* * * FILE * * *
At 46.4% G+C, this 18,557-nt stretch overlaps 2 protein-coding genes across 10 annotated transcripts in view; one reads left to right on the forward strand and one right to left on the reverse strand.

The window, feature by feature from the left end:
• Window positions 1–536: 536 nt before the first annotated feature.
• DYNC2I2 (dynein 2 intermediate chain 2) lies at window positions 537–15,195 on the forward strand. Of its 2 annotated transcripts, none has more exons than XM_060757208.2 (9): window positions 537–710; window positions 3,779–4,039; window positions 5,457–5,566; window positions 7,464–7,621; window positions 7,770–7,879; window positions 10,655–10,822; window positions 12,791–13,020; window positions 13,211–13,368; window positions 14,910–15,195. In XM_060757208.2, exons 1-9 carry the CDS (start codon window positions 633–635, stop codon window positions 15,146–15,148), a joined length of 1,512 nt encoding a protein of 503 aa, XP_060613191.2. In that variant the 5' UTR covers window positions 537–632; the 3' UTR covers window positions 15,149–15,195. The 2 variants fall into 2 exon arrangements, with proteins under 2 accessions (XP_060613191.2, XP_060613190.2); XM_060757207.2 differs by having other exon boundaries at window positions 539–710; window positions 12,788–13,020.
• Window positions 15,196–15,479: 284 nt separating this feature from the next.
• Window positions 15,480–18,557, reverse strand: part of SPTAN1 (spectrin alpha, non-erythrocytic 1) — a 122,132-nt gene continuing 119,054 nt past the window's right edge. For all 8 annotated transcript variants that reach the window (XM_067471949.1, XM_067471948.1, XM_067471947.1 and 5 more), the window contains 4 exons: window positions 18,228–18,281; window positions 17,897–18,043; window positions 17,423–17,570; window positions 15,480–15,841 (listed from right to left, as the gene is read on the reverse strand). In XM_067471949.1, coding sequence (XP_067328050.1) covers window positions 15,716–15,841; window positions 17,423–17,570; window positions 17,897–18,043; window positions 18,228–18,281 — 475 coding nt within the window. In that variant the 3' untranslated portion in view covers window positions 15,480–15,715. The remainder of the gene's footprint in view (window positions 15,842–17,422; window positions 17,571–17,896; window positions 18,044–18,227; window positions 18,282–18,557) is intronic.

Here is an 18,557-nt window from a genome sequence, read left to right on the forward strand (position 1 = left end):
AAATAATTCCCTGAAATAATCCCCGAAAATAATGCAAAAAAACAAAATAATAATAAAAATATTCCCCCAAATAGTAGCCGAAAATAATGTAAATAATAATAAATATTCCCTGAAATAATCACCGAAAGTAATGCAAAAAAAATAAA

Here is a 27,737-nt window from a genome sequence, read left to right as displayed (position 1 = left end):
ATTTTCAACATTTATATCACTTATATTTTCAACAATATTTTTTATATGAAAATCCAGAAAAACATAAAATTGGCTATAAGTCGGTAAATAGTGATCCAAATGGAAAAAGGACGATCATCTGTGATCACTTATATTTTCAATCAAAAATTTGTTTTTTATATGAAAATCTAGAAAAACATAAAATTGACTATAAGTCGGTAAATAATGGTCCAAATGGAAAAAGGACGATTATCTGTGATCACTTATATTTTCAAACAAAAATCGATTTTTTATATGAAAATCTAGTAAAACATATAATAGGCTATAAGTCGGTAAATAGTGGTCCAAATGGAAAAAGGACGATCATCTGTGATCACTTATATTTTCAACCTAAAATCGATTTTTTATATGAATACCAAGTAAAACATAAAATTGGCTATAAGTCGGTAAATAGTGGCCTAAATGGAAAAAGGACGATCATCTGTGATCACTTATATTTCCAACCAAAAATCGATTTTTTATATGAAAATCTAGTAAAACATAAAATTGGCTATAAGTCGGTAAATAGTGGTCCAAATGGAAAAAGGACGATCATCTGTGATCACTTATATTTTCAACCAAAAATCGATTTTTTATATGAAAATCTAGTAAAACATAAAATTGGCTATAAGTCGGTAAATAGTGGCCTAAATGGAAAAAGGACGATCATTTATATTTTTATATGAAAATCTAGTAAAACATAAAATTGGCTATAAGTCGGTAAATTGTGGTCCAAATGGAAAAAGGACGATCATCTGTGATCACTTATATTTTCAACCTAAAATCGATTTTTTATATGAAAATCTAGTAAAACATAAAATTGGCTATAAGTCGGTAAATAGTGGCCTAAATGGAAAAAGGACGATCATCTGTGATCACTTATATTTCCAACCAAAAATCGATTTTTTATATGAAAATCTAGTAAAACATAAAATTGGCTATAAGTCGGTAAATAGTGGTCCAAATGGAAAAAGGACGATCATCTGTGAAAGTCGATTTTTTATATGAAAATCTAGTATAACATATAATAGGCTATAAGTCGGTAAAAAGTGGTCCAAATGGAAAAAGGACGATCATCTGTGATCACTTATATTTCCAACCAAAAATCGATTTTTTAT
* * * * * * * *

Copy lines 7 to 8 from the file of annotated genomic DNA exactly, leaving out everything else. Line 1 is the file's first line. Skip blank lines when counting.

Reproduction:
Here is an 18,557-nt window from a genome sequence, read left to right on the forward strand (position 1 = left end):
AAATAATTCCCTGAAATAATCCCCGAAAATAATGCAAAAAAACAAAATAATAATAAAAATATTCCCCCAAATAGTAGCCGAAAATAATGTAAATAATAATAAATATTCCCTGAAATAATCACCGAAAGTAATGCAAAAAAAATAAA